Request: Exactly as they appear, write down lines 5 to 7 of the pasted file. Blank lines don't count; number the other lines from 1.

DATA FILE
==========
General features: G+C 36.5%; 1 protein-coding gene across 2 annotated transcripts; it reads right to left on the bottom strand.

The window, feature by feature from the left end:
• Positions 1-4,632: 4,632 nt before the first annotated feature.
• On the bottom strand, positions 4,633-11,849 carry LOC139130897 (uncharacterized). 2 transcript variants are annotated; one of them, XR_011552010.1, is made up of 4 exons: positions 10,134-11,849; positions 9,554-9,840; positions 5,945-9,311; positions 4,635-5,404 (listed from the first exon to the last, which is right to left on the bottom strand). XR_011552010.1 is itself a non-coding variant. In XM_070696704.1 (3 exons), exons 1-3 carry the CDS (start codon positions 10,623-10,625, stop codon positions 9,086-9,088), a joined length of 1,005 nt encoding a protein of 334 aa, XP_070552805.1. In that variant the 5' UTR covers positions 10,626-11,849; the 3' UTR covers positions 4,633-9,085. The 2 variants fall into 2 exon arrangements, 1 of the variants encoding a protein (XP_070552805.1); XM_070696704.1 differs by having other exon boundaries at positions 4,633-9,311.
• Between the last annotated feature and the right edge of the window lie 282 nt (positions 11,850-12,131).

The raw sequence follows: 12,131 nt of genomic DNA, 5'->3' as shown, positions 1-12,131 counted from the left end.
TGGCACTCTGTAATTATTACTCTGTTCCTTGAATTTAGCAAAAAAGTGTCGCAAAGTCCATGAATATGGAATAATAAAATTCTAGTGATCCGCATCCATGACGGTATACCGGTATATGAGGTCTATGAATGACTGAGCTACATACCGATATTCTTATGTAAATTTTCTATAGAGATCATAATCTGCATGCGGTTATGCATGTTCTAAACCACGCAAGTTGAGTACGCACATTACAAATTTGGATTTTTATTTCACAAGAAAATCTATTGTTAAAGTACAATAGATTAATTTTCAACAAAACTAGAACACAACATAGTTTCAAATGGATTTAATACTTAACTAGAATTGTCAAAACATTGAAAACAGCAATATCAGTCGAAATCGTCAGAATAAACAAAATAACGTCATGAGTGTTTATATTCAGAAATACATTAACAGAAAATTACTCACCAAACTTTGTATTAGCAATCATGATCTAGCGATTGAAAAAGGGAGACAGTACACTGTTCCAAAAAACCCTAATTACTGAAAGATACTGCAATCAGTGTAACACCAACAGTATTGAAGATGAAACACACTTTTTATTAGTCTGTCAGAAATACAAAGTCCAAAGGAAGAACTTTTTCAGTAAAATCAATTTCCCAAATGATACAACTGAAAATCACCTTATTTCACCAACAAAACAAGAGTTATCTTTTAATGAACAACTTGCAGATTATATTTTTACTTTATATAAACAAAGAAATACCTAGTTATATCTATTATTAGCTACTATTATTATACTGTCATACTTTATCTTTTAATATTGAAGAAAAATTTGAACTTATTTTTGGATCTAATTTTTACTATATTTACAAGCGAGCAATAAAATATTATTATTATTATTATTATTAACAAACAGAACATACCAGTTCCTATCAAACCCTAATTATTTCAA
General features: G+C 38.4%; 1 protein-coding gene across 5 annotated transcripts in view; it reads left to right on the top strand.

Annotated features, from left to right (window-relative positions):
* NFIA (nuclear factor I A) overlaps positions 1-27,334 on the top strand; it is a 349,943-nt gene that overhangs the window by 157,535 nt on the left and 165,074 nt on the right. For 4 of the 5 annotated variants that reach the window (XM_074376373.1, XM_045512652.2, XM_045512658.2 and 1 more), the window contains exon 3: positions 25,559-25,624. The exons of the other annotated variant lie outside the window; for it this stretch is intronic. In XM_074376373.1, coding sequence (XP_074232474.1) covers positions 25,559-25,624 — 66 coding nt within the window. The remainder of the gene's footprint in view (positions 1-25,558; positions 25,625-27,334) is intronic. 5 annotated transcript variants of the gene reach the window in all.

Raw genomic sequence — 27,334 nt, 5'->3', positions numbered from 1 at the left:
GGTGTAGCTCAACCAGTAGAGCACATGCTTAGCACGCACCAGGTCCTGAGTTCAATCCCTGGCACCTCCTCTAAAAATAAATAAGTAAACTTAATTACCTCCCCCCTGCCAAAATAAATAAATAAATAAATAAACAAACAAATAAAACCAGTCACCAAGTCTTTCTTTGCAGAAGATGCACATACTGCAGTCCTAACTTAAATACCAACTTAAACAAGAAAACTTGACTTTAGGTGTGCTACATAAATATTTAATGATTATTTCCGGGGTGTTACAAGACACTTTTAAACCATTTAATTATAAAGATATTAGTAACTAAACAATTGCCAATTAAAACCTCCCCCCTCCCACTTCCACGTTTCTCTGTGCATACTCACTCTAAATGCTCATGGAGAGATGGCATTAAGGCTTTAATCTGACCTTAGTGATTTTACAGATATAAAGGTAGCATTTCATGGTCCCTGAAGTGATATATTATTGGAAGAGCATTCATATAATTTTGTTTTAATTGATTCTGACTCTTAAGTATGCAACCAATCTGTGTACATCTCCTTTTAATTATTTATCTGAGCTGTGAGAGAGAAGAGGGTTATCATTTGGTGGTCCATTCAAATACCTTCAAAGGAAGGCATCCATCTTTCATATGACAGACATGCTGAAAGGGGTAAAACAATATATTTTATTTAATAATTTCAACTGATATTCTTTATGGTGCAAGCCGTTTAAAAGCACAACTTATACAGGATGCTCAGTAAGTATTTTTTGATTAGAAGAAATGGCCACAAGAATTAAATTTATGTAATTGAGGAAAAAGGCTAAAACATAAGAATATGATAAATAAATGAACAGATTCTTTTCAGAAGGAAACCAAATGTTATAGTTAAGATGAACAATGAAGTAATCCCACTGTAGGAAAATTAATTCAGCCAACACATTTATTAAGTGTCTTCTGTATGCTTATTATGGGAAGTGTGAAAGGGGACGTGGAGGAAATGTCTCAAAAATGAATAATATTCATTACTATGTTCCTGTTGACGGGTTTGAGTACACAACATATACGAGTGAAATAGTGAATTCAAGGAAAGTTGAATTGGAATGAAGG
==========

• Between the last annotated feature and the right edge of the window lie 282 nt (positions 11,850-12,131).

The raw sequence follows: 12,131 nt of genomic DNA, 5'->3' as shown, positions 1-12,131 counted from the left end.
TGGCACTCTGTAATTATTACTCTGTTCCTTGAATTTAGCAAAAAAGTGTCGCAAAGTCCATGAATATGGAATAATAAAATTCTAGTGATCCGCATCCATGACGGTATACCGGTATATGAGGTCTATGAATGACTGAGCTACATACCGATATTCTTATGTAAATTTTCTATAGAGATCATAATCTGCATGCGGTTATGCATGTTCTAAACCACGCAAGTTGAGTACGCACATTACAAATTTGGATTTTTATTTCACAAGAAAATCTATTGTTAAAGTACAATAGATTAATTTTCAACAAAACTAGAACACAACATAGTTTCAAATGGATTTAATACTTAACTAGAATTGTCAAAACATTGAAAACAGCAATATCAGTCGAAATCGTCAGAATAAACAAAATAACGTCATGAGTGTTTATATTCAGAAATACATTAACAGAAAATTACTCACCAAACTTTGTATTAGCAATCATGATCTAGCGATTGAAAAAGGGAGACAGTACACTGTTCCAAAAAACCCTAATTACTGAAAGATACTGCAATCAGTGTAACACCAACAGTATTGAAGATGAAACACACTTTTTATTAGTCTGTCAGAAATACAAAGTCCAAAGGAAGAACTTTTTCAGTAAAATCAATTTCCCAAATGATACAACTGAAAATCACCTTATTTCACCAACAAAACAAGAGTTATCTTTTAATGAACAACTTGCAGATTATATTTTTACTTTATATAAACAAAGAAATACCTAGTTATATCTATTATTAGCTACTATTATTATACTGTCATACTTTATCTTTTAATATTGAAGAAAAATTTGAACTTATTTTTGGATCTAATTTTTACTATATTTACAAGCGAGCAATAAAATATTATTATTATTATTATTATTAACAAACAGAACATACCAGTTCCTATCAAACCCTAATTATTTCAA